Radiation, although it sounds like a bad word, is naturally occurring around us all the time. There is some radiation that is essential for our health, like ultraviolet radiation from the sun, to create Vitamin D in our skin. Whether it’s ultraviolet radiation from the sun, radon gas from rocks and soil breakdown, or ionizing radiation from a CT scan, radiation seems almost impossible to avoid.
While medical imaging is a necessary tool that has helped in diagnosing millions of patients and reducing the need for unnecessary surgeries, there are also radiation doses that are absorbed as more and more Americans receive medical imaging each year. Because this is a necessary tool to use, we want to see if there is a way to reduce the radiation that is given off by medical imaging machines. One way that might be done is through antioxidants.
Some studies have found that vitamin C, vitamin E, and beta-carotene are just some of these products that could also have the capability to reduce DNA damage done by radiation. Some of these diet changes include antioxidant-rich foods like berries, nuts, legumes, and cruciferous vegetables like broccoli, kale, and Brussels sprouts. These all have the possibility to be an effective way to help reduce your risk. Although the timing and dosage of which antioxidant to use most effectively is uncertain, protective effects against damage were seen in testing when groups consumed antioxidants before imaging tests, not after.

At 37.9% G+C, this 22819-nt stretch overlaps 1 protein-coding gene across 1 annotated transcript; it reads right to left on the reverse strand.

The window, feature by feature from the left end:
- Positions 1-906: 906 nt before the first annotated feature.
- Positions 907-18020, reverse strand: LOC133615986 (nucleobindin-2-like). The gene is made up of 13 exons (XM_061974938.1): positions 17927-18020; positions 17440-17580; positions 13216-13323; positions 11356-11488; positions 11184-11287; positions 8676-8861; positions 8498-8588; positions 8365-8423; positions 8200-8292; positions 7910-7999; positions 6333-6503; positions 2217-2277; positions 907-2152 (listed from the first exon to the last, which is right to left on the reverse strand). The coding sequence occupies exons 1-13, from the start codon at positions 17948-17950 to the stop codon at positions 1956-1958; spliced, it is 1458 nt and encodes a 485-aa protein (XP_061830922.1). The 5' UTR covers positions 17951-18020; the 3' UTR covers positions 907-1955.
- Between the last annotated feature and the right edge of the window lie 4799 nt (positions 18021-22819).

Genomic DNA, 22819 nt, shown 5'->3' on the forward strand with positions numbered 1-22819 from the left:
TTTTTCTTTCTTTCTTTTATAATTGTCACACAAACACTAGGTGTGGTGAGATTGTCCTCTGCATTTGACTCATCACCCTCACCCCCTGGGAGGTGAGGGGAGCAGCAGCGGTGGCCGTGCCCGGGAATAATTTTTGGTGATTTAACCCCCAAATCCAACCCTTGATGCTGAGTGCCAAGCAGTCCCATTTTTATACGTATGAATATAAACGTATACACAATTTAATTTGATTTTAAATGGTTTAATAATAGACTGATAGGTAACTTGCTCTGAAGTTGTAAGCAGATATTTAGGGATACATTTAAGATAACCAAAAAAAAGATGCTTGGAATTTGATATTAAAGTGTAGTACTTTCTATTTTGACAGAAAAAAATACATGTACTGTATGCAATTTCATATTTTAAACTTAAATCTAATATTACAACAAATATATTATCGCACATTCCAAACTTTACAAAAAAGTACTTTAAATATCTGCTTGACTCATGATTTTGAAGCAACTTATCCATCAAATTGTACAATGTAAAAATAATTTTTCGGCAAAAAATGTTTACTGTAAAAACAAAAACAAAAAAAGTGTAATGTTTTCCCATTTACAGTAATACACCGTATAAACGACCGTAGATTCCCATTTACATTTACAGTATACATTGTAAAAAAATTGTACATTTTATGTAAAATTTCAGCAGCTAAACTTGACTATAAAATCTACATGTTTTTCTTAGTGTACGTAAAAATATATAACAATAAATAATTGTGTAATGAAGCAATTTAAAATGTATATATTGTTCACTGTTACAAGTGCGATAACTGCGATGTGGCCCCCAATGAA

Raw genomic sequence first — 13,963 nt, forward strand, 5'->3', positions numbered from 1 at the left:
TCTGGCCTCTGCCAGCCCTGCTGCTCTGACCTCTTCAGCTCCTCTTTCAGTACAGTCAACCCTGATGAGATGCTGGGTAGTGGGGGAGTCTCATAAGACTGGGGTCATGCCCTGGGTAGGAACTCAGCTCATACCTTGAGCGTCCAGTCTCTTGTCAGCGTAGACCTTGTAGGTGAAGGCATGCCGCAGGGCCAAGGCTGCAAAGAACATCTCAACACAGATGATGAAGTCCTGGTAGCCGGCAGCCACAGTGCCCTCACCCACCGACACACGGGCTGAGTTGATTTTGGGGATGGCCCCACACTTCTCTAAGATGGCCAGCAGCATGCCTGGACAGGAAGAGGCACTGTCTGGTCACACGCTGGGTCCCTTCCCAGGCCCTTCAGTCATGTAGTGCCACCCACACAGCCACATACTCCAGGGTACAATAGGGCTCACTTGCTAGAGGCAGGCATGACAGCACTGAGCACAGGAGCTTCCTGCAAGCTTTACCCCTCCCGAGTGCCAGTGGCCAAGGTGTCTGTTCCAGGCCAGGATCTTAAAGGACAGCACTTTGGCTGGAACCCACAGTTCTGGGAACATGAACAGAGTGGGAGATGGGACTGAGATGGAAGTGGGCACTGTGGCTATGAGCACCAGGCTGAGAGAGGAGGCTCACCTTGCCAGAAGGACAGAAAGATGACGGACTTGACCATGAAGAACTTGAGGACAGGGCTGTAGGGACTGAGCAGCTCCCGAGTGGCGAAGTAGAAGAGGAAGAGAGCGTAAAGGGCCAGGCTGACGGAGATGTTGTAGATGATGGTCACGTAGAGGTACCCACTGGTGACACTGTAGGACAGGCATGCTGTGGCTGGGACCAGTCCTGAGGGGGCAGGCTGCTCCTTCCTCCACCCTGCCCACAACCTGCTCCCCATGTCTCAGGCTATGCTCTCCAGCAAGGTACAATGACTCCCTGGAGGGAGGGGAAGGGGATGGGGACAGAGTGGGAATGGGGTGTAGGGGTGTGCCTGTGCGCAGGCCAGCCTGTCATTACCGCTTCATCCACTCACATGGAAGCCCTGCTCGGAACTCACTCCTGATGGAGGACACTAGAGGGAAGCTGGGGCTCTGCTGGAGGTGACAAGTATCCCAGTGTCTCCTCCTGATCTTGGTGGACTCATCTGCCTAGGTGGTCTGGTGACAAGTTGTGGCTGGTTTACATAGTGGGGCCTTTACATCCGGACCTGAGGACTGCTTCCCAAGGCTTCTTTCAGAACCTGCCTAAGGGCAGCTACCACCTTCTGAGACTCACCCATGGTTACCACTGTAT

* These blogs have been compiled with information from online articles that have performed research on the topics of discussion. This is not information or advice directly from a physician or researcher. *